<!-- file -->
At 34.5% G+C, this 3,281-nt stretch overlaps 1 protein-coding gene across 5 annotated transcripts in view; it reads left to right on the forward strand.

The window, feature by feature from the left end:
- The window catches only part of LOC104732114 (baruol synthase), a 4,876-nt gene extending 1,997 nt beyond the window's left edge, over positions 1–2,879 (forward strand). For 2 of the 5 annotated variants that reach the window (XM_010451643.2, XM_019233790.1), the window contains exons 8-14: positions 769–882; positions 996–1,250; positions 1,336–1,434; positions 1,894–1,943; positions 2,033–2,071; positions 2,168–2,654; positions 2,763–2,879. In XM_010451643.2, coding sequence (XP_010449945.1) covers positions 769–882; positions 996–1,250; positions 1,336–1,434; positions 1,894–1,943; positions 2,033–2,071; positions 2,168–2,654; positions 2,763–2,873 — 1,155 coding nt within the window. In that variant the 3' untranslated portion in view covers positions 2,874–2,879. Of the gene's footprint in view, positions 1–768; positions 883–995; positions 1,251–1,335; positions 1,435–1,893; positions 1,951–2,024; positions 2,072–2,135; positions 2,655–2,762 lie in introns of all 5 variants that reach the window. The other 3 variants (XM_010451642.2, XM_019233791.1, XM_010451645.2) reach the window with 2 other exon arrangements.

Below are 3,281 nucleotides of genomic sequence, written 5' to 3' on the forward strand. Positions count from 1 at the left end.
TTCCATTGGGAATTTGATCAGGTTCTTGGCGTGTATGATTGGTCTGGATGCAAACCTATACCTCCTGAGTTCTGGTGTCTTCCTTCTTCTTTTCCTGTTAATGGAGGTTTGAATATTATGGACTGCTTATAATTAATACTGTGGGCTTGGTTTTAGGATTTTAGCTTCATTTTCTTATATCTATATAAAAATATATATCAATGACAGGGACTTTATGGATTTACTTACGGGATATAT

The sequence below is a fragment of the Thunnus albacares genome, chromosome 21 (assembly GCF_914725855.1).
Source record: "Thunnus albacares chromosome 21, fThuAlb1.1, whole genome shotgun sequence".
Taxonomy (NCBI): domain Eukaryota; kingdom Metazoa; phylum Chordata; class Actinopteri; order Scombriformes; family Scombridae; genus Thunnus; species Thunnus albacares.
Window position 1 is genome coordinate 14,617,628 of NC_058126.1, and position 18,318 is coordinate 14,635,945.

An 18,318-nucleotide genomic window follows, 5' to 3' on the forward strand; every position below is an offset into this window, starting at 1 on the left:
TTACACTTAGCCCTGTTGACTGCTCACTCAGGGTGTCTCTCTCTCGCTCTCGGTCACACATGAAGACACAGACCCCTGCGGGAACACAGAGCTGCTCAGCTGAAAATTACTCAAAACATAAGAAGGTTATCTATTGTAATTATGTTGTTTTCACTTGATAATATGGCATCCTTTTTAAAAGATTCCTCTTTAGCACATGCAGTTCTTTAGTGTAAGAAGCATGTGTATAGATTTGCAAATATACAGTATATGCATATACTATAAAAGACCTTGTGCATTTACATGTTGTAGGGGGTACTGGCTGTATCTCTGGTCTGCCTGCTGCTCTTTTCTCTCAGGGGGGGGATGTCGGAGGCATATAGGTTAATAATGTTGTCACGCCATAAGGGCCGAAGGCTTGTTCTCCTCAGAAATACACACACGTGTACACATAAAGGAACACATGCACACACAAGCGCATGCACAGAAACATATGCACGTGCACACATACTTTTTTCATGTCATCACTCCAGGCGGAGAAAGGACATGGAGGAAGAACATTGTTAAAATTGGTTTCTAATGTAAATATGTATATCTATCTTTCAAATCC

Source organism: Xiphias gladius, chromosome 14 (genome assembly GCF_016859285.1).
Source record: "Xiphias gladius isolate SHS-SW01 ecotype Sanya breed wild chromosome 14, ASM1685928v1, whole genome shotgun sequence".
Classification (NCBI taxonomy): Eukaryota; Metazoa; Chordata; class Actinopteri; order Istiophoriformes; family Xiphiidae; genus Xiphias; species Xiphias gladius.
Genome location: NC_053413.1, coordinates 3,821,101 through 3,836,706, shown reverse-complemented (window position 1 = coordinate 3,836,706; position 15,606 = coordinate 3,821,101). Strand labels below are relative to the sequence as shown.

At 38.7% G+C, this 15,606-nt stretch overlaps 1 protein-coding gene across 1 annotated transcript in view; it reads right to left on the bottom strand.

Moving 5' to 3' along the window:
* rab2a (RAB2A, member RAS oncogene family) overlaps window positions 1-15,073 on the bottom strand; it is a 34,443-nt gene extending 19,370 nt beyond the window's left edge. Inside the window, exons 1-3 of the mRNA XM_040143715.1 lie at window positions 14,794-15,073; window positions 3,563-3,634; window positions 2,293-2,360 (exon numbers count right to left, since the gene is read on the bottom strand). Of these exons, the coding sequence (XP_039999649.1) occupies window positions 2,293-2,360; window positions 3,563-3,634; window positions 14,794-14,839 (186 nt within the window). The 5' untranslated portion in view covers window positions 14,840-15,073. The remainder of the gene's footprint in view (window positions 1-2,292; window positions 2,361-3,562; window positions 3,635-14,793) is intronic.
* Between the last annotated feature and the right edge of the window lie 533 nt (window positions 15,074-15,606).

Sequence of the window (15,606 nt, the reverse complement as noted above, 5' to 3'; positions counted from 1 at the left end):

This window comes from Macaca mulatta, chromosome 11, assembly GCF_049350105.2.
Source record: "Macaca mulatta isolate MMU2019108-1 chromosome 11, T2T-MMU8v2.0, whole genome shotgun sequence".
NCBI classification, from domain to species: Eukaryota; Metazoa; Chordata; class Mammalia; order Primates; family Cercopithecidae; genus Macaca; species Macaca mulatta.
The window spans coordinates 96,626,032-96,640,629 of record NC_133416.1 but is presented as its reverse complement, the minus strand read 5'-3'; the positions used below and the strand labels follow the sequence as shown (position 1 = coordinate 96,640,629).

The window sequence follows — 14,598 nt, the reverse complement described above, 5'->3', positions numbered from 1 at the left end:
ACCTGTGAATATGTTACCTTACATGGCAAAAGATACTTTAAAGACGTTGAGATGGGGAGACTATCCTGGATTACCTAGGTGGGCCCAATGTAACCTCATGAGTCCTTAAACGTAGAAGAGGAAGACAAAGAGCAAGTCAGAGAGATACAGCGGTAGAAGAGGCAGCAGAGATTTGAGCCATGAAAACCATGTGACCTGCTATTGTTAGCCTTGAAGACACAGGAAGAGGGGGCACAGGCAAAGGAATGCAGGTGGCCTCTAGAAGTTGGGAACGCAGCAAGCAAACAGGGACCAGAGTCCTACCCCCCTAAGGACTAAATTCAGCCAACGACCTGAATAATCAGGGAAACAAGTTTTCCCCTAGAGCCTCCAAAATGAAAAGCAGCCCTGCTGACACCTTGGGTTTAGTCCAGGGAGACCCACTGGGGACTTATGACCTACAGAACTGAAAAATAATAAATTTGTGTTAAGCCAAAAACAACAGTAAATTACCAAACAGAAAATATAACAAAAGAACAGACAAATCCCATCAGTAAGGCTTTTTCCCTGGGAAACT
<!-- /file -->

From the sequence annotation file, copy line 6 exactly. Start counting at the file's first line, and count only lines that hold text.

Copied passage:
The sequence below is a fragment of the Thunnus albacares genome, chromosome 21 (assembly GCF_914725855.1).